AOC Initiative Resources for the Clinical Learning Environment

Creating an equitable, inclusive, welcoming, and actively anti-oppressive clinical learning environment is critical to the success of our students and to our core UCSF values. These environments also have a direct impact on our patients and colleagues. Developing skills and expanding our perspectives and knowledge to create equitable environments is a life-long process. 

To help support and inspire this work, the Anti-Oppression Curriculum Initiative leadership team has organized a curated list of resources for clinical teachers. Many of these resources are brief (1-2 page) articles and short videos designed for busy faculty actively teaching in the clinical environment. They are meant as a starting point; different faculty will have different learning needs. 

How To Use These Resources

It is recommended you focus on a single domain each month based on your own goals and learning edge. Consider setting a personal goal to review one of the resources in that domain each week. It can be helpful to find a colleague who is interested in partnering with you—sharing this learning can provide built-in accountability and valuable opportunities to debrief.

Key Concepts 

Given the significant gap between how certain key topics are discussed in the pre-clerkship curriculum (F1) versus in the clinical learning environment (F2, Career Launch), there are a few areas that all faculty should consider. While the following topics are in no way a comprehensive list of needed learning, care and clarity around these areas are critical to creating inclusive learning environments and to avoiding unintended harm to our learners, colleagues, and patients:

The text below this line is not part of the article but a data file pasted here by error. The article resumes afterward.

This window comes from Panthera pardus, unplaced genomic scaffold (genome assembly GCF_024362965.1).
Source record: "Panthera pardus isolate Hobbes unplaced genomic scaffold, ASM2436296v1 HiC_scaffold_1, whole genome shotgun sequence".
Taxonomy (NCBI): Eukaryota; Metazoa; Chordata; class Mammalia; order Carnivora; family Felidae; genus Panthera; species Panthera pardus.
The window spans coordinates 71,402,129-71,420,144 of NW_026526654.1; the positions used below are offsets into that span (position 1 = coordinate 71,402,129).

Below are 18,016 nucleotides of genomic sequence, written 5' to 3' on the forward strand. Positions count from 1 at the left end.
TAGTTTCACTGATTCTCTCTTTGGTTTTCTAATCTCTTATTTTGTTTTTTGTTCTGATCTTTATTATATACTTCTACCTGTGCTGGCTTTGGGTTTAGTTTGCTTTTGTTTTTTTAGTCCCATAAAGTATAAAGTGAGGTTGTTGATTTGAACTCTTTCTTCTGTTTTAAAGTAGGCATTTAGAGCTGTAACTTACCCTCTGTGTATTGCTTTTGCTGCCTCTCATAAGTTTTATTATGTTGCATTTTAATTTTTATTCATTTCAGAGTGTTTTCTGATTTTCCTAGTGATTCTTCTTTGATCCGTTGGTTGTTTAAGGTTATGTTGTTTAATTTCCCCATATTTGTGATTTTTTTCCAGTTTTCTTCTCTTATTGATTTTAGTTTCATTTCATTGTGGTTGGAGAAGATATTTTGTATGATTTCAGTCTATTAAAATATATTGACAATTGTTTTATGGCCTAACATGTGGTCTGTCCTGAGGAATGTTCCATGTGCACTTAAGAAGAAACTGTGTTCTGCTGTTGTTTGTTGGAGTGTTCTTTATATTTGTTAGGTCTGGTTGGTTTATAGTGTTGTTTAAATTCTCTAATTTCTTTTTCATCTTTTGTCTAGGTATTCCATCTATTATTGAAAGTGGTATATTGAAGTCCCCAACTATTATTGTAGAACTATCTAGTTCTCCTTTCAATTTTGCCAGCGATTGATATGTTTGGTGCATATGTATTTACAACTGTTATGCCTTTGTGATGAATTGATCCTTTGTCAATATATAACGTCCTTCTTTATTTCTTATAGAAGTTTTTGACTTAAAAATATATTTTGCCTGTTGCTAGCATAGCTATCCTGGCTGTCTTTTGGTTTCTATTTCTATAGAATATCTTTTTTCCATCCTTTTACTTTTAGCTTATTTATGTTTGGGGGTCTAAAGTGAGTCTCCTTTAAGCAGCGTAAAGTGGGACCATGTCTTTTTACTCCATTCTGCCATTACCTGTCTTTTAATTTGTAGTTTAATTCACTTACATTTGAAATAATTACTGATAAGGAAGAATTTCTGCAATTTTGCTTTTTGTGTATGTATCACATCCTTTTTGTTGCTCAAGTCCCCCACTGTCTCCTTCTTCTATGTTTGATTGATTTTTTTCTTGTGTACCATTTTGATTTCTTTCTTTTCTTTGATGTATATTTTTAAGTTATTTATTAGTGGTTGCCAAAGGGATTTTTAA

• Race and Ethnicity are social identities and are distinct from Ancestry/Genetics/Biology
  • Gender is a social identity and is distinct from Sex/Biology/Genetics/Anatomy
  • Gender identity includes a diverse spectrum; binary categories of man/woman; boy/girl are woefully inadequate in representing the gender identity of all individuals
  • Person-first language should be our reflex approach when discussing patients (e.g., Mr. X is a 67-year-old man with diabetes (last HbA1c 13.5) as opposed to Mr. X is a 67-year-old diabetic)

As the AOC Initiative progresses, the leadership team will share more resources and opportunities for faculty development. For faculty who are ready for a deeper dive into these topics, please stay tuned! The AOC Initiative leadership team will be refining and expanding resources over time as we include more stakeholders and perspectives in this work. Thank you for taking part in this critical work. 

Comments or Suggestions? Share your feedback on the AOC Initiative faculty development resources.

Where To Start
Learning Environment
Communication
Assessment and Feedback
Anti-Racism Resources
Clinical Patient Experience
Allyship and Upstanding

Ready for more? In addition to reviewing these resources, consider investing in in-depth skill development courses through the Teach for UCSF Certificate in Teaching for Equity and Inclusion.